This raw milk movement should give pause to anyone with even a passing familiarity with public health history.  For decades in the late 19th and early 20th centuries, public health reformers fought against farmers, transporters, retailers and public ignorance to clean up the milk supply in this country (pasteurization was the most important part of this effort, but by no means the only component).  Most historians of public health view clean milk as one of the primary causes of the dramatic reductions in infant and child mortality that occurred in the early 20th century (and one, incidentally, that would likely not have occurred without the hand of government).   When you think about raw milk, instead of imagining healthy bacteria doing magical work in your intestines, you should think about the following:  Brucella, Campylobacter, Listeria, Mycobacterium bovis, Salmonella, Shiga toxin-producing E. coli, Shigella, Streptococcus pyogenes, and Yersinia enterocolitica—dangerous bacteria that can be present in unpasteurized milk products today.  While it is true that even without pasteurization, milk production is vastly cleaner and safer than it was in the 19th century, significant risks from raw milk persist, especially to infants and small children.  Giving raw milk to an infant or toddler is a form of child abuse.

Another realm in which we see NIB affecting daily life is in the area of so-called “natural childbirth.”  Most of my own children were delivered by midwives (at hospitals), so I’m not opposed to midwifery or trying to make the birthing process simple and as non-medical  as possible.   Nature prepares women and infants very well to go through the traumatic ordeal of childbirth.   Mother Nature knows her stuff!

But let’s poke a little deeper into natural childbirth.  One of the things that truly natural childbirth means is a maternal mortality rate (MMR) of about 1 in 100 births.  That is a reasonable estimate of maternal mortality in the United States before modern medical advances of the 20th century.  Several developing countries have MMR today even higher than that (between 1-2 maternal deaths per 100 live births).  Contrast this with the MMR of the U.S. today, which is a little more than 1 in 10,000 births.  In other words, natural childbirth is about 100 times more risky to the mother than modern childbirth.  It is also vastly more risky to the infant.   As long as the birth happens in close proximity to a modern operating room with a trained medical staff,  I say let these natural birthers scream their lungs out, deliver their babies underwater, eat as many silly herbs as they want, and do whatever hocus pocus they learn on the internet.  But what is spooky is the trend towards at-home births, with the idea that being at home is preferred to a medical delivery because “nature knows best.”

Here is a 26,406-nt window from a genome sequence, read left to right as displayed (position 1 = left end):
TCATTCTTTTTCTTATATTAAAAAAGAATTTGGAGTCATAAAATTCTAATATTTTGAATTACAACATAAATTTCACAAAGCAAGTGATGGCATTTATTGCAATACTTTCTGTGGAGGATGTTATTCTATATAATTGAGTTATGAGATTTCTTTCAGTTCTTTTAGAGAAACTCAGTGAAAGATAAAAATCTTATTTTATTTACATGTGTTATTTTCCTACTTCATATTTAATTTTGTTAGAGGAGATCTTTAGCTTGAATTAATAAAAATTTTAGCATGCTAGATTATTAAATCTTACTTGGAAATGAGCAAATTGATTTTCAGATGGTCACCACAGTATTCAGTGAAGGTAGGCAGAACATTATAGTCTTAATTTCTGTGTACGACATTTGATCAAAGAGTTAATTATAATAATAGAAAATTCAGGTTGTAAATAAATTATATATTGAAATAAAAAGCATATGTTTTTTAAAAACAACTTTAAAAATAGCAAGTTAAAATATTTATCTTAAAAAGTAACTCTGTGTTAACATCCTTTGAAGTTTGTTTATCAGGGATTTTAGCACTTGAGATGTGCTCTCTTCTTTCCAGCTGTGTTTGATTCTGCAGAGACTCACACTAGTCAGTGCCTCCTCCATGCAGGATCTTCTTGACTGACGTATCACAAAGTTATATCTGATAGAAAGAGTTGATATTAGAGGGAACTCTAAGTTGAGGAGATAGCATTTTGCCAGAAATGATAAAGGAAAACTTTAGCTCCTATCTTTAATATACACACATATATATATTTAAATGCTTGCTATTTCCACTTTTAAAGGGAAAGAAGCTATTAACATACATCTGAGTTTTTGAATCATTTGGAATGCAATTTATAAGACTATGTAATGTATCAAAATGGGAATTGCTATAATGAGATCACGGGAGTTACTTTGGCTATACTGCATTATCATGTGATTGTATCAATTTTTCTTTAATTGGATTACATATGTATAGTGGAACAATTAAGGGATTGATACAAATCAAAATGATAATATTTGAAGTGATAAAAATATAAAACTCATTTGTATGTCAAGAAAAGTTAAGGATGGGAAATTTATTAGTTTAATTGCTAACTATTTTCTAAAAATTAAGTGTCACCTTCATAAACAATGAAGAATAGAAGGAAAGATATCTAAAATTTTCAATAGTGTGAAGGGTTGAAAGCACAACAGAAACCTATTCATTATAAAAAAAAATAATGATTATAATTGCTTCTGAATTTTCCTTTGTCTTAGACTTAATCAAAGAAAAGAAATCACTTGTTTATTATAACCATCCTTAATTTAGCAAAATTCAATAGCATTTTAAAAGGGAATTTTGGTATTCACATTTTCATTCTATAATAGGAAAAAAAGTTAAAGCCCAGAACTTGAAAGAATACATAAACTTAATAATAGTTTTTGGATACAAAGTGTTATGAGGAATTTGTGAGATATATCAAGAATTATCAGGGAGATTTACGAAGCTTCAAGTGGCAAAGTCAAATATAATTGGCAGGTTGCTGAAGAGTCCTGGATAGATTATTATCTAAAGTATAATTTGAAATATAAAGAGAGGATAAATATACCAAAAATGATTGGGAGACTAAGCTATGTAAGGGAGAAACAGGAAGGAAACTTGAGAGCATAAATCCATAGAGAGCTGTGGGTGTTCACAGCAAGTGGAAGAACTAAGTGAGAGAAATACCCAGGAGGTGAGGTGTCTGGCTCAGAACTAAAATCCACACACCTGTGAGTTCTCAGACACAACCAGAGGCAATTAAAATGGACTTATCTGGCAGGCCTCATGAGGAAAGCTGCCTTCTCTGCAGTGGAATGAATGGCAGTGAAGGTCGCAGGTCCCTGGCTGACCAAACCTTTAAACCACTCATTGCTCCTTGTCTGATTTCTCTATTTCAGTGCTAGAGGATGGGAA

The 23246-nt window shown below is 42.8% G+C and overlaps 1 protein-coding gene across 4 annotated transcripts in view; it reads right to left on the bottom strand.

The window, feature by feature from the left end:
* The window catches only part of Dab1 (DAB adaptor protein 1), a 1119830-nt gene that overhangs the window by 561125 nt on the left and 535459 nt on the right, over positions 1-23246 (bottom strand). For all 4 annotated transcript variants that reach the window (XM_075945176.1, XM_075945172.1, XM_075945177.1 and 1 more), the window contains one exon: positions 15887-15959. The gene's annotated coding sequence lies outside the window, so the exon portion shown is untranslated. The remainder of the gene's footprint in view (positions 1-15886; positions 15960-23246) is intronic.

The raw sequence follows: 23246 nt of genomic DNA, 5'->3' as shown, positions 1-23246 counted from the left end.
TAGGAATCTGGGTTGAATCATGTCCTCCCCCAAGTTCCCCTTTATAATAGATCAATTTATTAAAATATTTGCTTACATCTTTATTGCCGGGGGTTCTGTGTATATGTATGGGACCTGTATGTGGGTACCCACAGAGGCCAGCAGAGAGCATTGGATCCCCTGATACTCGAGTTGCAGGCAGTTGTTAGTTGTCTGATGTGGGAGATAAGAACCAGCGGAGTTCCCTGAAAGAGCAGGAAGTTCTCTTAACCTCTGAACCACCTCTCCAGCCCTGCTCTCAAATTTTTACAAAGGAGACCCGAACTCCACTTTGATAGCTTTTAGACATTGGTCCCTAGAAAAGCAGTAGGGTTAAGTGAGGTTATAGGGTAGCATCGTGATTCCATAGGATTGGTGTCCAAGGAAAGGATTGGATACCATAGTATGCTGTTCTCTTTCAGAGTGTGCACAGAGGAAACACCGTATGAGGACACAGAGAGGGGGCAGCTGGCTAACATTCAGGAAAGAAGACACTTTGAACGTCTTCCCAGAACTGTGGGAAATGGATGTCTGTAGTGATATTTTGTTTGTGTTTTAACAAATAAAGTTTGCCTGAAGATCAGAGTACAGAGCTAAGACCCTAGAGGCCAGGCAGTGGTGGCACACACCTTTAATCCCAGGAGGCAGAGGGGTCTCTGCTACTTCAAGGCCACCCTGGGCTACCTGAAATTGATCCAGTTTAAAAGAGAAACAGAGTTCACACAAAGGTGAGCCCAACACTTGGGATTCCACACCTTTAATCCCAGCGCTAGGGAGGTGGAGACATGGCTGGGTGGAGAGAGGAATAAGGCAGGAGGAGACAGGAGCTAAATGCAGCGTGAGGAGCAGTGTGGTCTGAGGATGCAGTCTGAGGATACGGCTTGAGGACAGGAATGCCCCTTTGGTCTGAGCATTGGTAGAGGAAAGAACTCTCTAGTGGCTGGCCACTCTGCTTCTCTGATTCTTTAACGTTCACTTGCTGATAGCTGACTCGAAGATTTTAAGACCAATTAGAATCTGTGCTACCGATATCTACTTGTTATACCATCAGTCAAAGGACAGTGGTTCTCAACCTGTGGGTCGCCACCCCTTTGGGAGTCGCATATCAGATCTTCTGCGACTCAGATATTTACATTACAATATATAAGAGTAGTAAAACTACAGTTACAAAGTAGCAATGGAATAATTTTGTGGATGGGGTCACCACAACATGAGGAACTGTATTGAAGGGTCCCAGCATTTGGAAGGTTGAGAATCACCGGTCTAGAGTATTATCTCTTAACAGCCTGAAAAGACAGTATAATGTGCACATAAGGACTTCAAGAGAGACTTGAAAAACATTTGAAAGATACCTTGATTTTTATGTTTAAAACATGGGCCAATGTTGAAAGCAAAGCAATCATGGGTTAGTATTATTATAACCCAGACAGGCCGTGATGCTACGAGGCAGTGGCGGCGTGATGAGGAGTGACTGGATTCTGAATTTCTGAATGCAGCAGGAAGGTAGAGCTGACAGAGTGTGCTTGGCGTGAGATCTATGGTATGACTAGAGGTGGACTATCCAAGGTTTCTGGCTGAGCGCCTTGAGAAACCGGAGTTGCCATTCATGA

We live in a world where modern, educated women are choosing to have their babies at home, feed their children unpasteurized milk and then fail to get them immunized against potentially fatal diseases because a bimbo like Jenny McCarthy has convinced them that immunizations cause autism (They Don’t!).   A common consequence of NIB as it plays out in society is that it can lead unwitting individuals to believe ridiculous things that, ironically, could not be further removed from true nature.  I believe in letting people live their lives, but I also believe the State has some role to play in protecting children.   How to craft policy in this area is one of the great challenges of our day.

This is the first of what will hopefully by several posts on NIB – where it comes from, how it manifests itself, what the implications are, how it shapes our politics, and what the State role is, and possibly other questions of importance.  I look forward to reader feedback.

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Emory political scientist Alan Abramowitz has done two studies of how voting ideology affected the electoral fortunes of Republican and Democratic senatorial incumbents over the 2000-2008 period. The study on Republicans is here, and the study on Democrats is here. Over this time period, 57 of 61 Democratic incumbents won their re-election campaigns, while just 52 of 69 Republican incumbents won theirs.

Using DW-NOMINATE ideology scores, which are based on congressional roll call votes, Abramowitz finds that for Republican U.S. Senate incumbents every additional point of conservatism correlates with a three-point decline in electoral performance relative to the Republican presidential candidate. However, for Democratic senatorial incumbents, there’s no such effect.

Does this mean that insurgent Tea Party candidates that want the party to “move right” will actually cause more Republicans to go down to defeat in November, while Democrats can afford to indulge their liberal wing? I doubt we can draw those inferences. It seems to me that there are two caveats about Abramowitz’s results.